18.8 miles (633.3 to 652.1), plus ~1.5 miles to/from Yellow Jacket Spring
Wind shakes the tent all night and wakes me repeatedly. My feet cramp as I drift to sleep, waking me. I get too little sleep but still wake before my alarm. There are a few clouds in the sky. Sunrise lights them up in pink and orange. As I hike, I get great views of the magic.
The trail meanders through a forest of live oak and pine. Five miles in, I take off cross-country for Yellow Jacket Spring. From a campsite at mile 638.4, the spring is a 0.7-mile cross-country hike. I don’t actually need water now; I can fill up later (and easier) at McIver Spring. But Yellow Jacket is going to have a starring role in a hobby project I’m working on, so I need to check it out. Shortly into the hike, I see a gray fox. Cool!
The spring itself is easy to find; a faint trail (made by hikers and/or wildlife) leads most of the way there. Water seeps from the ground and trickles into a little pool, then down into a thick patch of rushes. I take notes and videos, then sit and let my feet air out. While I sit, Northern Flickers, Chipping Sparrows, Bushtits, Mourning Doves, an Anna’s Hummingbird, and a Scrub Jay visit the spring. I’m shocked to see a Lawrence’s Goldfinch come in for a drink. There are other species, too, flitting around in the willows and nearby trees, but I can’t ID them. This is a birding hot spot!
I top off my water for the 14 miles to Walker Pass, then reluctantly stand up and walk back to the trail. As I near the campsite where I started this side trip, I see bear tracks. Bear tracks! The first hint of bear I’ve seen on this trip. The trail continues through live oak-pine forest. I don’t know the name of this pine. It has single needles rather than clusters. Single leaf pinyon?
Near mile 642, the view suddenly opens. I see snowy peaks on the horizon. Am I finally looking at the Sierra? I get an even better view three miles later after the trail joins a dirt road. The road follows the ridge through an old burn where dense shrubs line the way. Thunderheads build to the north. Puffy clouds build overhead. After a few miles, the trail leaves the road. I stop for a quick lunch break, then continue on into the heat of the day. This is the first time since Tehachapi that I haven’t stopped for a long afternoon break. I’m meeting Dad and Uncle Pete at Walker Pass and I don’t want to arrive late in the day, so I keep walking.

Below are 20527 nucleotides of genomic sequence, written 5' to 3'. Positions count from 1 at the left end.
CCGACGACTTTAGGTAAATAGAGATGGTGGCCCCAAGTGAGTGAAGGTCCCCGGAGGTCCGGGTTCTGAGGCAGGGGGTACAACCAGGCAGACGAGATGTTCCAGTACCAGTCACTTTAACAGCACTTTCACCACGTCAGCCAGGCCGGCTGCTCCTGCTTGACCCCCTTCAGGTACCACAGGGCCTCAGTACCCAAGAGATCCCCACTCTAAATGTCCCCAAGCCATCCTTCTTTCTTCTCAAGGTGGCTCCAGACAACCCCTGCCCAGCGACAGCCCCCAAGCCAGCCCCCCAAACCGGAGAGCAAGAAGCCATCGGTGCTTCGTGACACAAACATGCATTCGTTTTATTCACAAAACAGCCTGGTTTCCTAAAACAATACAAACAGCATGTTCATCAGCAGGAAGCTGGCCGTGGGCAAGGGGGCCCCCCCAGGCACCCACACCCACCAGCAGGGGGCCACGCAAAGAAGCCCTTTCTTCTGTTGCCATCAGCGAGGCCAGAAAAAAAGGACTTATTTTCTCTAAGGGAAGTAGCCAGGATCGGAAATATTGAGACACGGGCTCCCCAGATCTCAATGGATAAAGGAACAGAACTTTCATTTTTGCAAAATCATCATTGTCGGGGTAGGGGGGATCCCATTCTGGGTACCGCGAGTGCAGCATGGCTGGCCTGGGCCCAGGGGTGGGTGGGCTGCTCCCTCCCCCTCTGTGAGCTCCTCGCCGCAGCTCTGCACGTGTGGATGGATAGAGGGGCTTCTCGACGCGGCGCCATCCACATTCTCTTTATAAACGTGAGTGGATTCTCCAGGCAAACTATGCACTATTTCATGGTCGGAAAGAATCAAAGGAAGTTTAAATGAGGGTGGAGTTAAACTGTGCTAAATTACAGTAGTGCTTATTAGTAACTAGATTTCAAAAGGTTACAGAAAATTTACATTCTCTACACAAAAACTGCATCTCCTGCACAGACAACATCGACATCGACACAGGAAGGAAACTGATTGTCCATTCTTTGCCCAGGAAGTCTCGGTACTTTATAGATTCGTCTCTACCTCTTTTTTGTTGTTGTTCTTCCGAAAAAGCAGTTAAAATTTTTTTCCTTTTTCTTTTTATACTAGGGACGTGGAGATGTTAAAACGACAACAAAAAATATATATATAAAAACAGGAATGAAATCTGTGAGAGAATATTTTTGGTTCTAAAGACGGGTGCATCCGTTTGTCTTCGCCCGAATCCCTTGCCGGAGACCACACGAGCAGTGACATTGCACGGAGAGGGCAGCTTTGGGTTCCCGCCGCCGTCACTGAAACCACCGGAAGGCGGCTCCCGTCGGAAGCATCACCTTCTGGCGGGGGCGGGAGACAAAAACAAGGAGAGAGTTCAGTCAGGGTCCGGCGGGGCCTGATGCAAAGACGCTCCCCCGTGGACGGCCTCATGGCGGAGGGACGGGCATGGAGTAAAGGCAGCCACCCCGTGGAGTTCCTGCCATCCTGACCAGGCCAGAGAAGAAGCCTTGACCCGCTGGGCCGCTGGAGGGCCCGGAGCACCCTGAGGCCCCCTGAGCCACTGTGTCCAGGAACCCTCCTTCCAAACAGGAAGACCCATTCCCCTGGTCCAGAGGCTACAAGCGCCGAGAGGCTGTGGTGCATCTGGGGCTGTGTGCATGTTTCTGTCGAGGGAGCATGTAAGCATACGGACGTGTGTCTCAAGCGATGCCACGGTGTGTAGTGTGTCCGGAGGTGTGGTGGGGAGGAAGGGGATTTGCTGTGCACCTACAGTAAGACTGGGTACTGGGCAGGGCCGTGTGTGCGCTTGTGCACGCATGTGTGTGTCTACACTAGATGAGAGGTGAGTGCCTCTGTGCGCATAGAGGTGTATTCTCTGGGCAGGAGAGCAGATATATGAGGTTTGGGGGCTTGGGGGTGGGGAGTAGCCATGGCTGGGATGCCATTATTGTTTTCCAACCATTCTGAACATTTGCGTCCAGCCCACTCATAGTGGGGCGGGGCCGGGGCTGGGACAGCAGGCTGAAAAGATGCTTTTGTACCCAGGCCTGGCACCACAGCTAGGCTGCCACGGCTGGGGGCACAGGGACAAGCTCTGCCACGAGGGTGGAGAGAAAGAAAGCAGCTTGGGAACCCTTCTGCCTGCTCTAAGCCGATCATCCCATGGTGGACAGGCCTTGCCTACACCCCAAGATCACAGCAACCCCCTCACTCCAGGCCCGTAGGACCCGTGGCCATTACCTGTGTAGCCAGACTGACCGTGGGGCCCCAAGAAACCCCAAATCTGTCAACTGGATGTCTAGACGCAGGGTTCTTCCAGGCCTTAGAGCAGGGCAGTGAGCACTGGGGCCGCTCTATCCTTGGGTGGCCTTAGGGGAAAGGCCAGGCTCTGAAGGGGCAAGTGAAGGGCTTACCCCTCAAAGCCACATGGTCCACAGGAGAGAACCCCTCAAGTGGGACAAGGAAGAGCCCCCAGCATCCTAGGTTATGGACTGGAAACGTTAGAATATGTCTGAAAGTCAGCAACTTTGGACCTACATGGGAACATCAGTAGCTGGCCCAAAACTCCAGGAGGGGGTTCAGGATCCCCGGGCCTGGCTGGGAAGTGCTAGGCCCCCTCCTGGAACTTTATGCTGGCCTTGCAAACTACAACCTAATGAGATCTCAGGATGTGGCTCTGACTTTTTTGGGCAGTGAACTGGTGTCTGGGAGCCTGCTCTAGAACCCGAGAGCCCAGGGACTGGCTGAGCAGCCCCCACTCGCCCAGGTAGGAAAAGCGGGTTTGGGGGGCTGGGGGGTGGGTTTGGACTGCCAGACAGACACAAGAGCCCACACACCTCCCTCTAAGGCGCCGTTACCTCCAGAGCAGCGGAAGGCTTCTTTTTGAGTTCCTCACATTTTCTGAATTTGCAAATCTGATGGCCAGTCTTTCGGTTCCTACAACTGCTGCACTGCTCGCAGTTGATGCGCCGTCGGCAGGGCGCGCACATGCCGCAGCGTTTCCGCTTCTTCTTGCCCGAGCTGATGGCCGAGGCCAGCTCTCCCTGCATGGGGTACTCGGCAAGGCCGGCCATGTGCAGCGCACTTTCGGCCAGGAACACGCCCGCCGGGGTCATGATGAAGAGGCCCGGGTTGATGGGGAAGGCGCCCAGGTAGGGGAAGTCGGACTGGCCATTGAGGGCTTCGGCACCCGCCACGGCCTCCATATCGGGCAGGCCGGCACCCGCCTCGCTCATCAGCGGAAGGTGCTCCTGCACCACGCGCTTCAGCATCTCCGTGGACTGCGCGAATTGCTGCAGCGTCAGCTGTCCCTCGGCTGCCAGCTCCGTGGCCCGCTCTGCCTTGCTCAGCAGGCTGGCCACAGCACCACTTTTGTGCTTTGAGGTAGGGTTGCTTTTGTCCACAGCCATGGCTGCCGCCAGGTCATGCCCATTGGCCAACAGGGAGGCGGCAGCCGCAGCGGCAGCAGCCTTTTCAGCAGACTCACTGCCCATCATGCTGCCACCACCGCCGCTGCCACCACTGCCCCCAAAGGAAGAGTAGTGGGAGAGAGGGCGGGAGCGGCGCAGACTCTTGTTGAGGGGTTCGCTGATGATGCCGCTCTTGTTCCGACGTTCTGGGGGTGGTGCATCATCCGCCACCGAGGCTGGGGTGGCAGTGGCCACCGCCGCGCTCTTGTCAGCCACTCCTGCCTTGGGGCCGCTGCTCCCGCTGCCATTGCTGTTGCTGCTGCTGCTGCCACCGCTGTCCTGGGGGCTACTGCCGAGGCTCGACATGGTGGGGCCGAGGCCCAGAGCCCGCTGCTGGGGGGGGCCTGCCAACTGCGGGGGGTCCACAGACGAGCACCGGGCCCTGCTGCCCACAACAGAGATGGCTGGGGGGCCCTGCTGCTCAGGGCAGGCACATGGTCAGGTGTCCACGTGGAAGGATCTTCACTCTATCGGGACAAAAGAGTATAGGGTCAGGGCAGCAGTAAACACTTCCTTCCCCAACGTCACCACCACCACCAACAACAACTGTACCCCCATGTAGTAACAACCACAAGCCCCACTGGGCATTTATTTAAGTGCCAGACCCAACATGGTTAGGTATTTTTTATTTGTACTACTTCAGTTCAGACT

The trail drops onto the north side of the ridge, out of the old burn. A spectacular view of clouds and mountains opens. I can see across to the mountain range on the far side of Walker Pass and beyond. Despite many dead pines, this is a truly gorgeous stretch of trail; unfortunately I’m not enjoying it as much as I should. I’m running on way too little sleep. I should have had a nap by now. My feet hurt. I’m hungry. Even though I have “enough” water, I don’t really have enough water. I gulp warm water out of my Platypus bladder and still feel deeply thirsty.
I send an update via satellite letting Dad and Pete know my best guess for an ETA is 3:00-3:30. Afterward, I realize how ridiculous that is. That’s why I’m so tired: I’m trying to finish 20 miles by 3pm. I’ve never done that before, and I probably shouldn’t; it’s too much, especially in this heat. No wonder my feet hurt. No wonder I can hardly stay awake. I need to stop and rest, but there’s no shade. The angle of the sun and the angle of the trail create a shadowless corridor through which I trudge, until finally the sun goes behind a cloud and a little rock outcropping appears beneath a pine. I fall asleep in the dirt, halfway into the trail.
I wake in a thunderstorm. Whoa. When did this happen? Quick as I can, I pack up and start walking. Thunder follows me down the mountain and overtakes me. Thunder booms from all directions. I’m a little nervous, but so far I haven’t seen any lightening. So far there’s no rain.
At the fork that leads to Walker Pass Campground, I quickly sign the trail register, then keep moving and hike to where the trail crosses Highway 178. Dad and Pete are there. They’ve brought me a fresh salad and cold water, which I immediately devour.
The thunderstorm passes. We decide to go down the hill to spend the night in Lake Isabella, 35 miles away. Dad’s foot is better; he’s going to hike with me from Walker Pass to Kennedy Meadows, where he left his car. Uncle Pete drives us to a motel, then heads for home. He’s been a fantastic trail angel. Thank you, Pete!
The motel is old and funky but clean. The swamp cooler keeps my room at a reasonable temperature. I take a shower, eat, and organize my resupply. It’s 50 miles to Kennedy Meadows, probably a little over two days by the time we get a ride back to the trail. For once, I definitely have too much food. I have 3-4 extra breakfasts, 1 extra lunch, at least 1 extra dinner, and an abundance of bars. I can finally eat as much as I want and not run out, a huge relief after going hungry since Tehachapi.